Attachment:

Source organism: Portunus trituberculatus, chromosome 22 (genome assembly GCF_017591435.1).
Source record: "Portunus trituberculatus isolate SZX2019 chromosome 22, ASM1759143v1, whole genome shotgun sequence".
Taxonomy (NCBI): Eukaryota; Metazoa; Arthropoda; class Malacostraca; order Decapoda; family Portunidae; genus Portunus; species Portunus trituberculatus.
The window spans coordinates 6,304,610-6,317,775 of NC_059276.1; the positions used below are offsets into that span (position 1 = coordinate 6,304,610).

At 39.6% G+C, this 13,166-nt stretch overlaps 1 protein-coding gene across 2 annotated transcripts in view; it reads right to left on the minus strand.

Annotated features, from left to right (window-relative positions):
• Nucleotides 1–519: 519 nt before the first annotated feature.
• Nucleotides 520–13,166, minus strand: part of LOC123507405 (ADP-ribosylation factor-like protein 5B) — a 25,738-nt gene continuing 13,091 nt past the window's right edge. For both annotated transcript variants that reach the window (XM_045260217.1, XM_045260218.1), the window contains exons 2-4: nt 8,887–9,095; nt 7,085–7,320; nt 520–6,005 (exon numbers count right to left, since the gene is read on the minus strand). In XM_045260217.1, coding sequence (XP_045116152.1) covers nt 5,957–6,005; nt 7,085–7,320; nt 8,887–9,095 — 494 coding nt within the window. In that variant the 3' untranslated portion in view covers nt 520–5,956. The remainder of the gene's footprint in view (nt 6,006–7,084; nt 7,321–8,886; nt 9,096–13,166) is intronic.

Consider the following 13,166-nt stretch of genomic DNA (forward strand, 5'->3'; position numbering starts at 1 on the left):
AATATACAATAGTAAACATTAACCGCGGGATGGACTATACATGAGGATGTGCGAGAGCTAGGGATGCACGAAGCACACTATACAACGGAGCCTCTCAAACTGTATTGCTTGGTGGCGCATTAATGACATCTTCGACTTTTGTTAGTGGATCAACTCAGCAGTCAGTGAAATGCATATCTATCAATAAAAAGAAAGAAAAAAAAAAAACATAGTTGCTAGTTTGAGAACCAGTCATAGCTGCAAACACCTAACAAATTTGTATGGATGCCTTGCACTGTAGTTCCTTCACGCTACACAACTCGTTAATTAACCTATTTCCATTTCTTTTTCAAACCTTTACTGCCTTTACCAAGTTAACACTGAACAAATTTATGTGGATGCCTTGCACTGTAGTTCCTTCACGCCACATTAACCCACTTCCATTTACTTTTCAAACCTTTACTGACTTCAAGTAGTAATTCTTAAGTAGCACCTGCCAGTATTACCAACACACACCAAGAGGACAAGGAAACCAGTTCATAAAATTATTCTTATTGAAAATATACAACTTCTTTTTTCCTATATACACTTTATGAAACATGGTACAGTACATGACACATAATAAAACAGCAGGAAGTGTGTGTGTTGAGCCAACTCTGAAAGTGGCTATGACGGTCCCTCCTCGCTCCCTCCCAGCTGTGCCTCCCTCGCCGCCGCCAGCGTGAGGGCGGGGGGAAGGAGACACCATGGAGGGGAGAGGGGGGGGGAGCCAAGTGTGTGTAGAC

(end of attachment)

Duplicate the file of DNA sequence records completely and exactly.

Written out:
Source organism: Portunus trituberculatus, chromosome 22 (genome assembly GCF_017591435.1).
Source record: "Portunus trituberculatus isolate SZX2019 chromosome 22, ASM1759143v1, whole genome shotgun sequence".
Taxonomy (NCBI): Eukaryota; Metazoa; Arthropoda; class Malacostraca; order Decapoda; family Portunidae; genus Portunus; species Portunus trituberculatus.
The window spans coordinates 6,304,610-6,317,775 of NC_059276.1; the positions used below are offsets into that span (position 1 = coordinate 6,304,610).

At 39.6% G+C, this 13,166-nt stretch overlaps 1 protein-coding gene across 2 annotated transcripts in view; it reads right to left on the minus strand.

Annotated features, from left to right (window-relative positions):
• Nucleotides 1–519: 519 nt before the first annotated feature.
• Nucleotides 520–13,166, minus strand: part of LOC123507405 (ADP-ribosylation factor-like protein 5B) — a 25,738-nt gene continuing 13,091 nt past the window's right edge. For both annotated transcript variants that reach the window (XM_045260217.1, XM_045260218.1), the window contains exons 2-4: nt 8,887–9,095; nt 7,085–7,320; nt 520–6,005 (exon numbers count right to left, since the gene is read on the minus strand). In XM_045260217.1, coding sequence (XP_045116152.1) covers nt 5,957–6,005; nt 7,085–7,320; nt 8,887–9,095 — 494 coding nt within the window. In that variant the 3' untranslated portion in view covers nt 520–5,956. The remainder of the gene's footprint in view (nt 6,006–7,084; nt 7,321–8,886; nt 9,096–13,166) is intronic.

Consider the following 13,166-nt stretch of genomic DNA (forward strand, 5'->3'; position numbering starts at 1 on the left):
AATATACAATAGTAAACATTAACCGCGGGATGGACTATACATGAGGATGTGCGAGAGCTAGGGATGCACGAAGCACACTATACAACGGAGCCTCTCAAACTGTATTGCTTGGTGGCGCATTAATGACATCTTCGACTTTTGTTAGTGGATCAACTCAGCAGTCAGTGAAATGCATATCTATCAATAAAAAGAAAGAAAAAAAAAAAACATAGTTGCTAGTTTGAGAACCAGTCATAGCTGCAAACACCTAACAAATTTGTATGGATGCCTTGCACTGTAGTTCCTTCACGCTACACAACTCGTTAATTAACCTATTTCCATTTCTTTTTCAAACCTTTACTGCCTTTACCAAGTTAACACTGAACAAATTTATGTGGATGCCTTGCACTGTAGTTCCTTCACGCCACATTAACCCACTTCCATTTACTTTTCAAACCTTTACTGACTTCAAGTAGTAATTCTTAAGTAGCACCTGCCAGTATTACCAACACACACCAAGAGGACAAGGAAACCAGTTCATAAAATTATTCTTATTGAAAATATACAACTTCTTTTTTCCTATATACACTTTATGAAACATGGTACAGTACATGACACATAATAAAACAGCAGGAAGTGTGTGTGTTGAGCCAACTCTGAAAGTGGCTATGACGGTCCCTCCTCGCTCCCTCCCAGCTGTGCCTCCCTCGCCGCCGCCAGCGTGAGGGCGGGGGGAAGGAGACACCATGGAGGGGAGAGGGGGGGGGAGCCAAGTGTGTGTAGAC